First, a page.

Seacurus Daily: Top Ten Maritime News Stories 28/11/2017

Seacurus Daily: Top Ten Maritime News Stories 28/11/2017

1. IMO Making a Difference
Be bold, make a difference and create something of lasting significance. That was the message this week from Kitack Lim, addressing member states at the opening of the 30th assembly session at the International Maritime Organization (IMO). “Next year really
will be a time when the world will expect IMO Member States to deliver a clear vision as the first stage of the approved roadmap. I urge you, be bold; set ambitious goals that really will make a difference. You have a real opportunity here to do something
of lasting significance. Make the most of it,” Lim, told the packed plenary hall at IMO headquarters in London.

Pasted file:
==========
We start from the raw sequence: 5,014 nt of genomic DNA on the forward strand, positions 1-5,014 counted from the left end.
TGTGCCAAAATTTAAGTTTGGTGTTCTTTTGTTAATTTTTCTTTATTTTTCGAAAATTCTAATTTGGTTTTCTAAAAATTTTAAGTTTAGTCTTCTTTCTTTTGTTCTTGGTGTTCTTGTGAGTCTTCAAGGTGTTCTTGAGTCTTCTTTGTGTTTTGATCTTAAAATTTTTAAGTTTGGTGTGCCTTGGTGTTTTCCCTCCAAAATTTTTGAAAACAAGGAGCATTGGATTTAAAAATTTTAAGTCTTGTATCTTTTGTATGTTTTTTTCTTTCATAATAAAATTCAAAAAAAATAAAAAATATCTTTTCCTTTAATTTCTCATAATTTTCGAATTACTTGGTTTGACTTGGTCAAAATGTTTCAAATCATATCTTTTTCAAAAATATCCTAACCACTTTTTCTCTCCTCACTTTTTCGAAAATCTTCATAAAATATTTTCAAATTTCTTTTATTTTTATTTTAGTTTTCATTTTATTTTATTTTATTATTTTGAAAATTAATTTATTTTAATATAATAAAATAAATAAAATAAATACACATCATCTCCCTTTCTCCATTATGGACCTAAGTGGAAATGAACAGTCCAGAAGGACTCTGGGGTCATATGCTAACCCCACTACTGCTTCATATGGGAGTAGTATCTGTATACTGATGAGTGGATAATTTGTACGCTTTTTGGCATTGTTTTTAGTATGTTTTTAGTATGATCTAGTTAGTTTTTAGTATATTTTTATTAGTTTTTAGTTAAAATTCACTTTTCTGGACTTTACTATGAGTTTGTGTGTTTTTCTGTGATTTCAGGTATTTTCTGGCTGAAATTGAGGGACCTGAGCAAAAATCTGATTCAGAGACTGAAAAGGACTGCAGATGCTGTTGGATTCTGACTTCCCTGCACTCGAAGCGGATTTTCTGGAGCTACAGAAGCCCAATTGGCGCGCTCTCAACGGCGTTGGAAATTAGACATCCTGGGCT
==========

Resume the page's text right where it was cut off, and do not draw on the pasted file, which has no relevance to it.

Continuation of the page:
2. Chennai6 Freed
A judge in India yesterday acquitted the 35 men onboard the anti-piracy vessel Seaman Guard Ohio of weapons charges. They were previously convicted in January 2016 and handed down a five-year prison term. “The families will be overjoyed – but it can take
considerable time and support to recover from an ordeal like this. Ben Bailey, director of advocacy at The Mission for Seafarers, commented: “The case of the Seaman Guard Ohio highlights once again the issue that millions of merchant seafarers often face when
carrying out their everyday jobs. The criminalisation of seafarers remains a constant threat.”
3. Sights on Errant Employer
The ITF has welcomed the freeing of the crew of the Seaman Guard Ohio as “some form of justice”, but attacked the role of the vessel’s owner AdvanFort. The 35 crew of the Seaman Guard Ohio, including six former British soldiers – the Chennai Six – were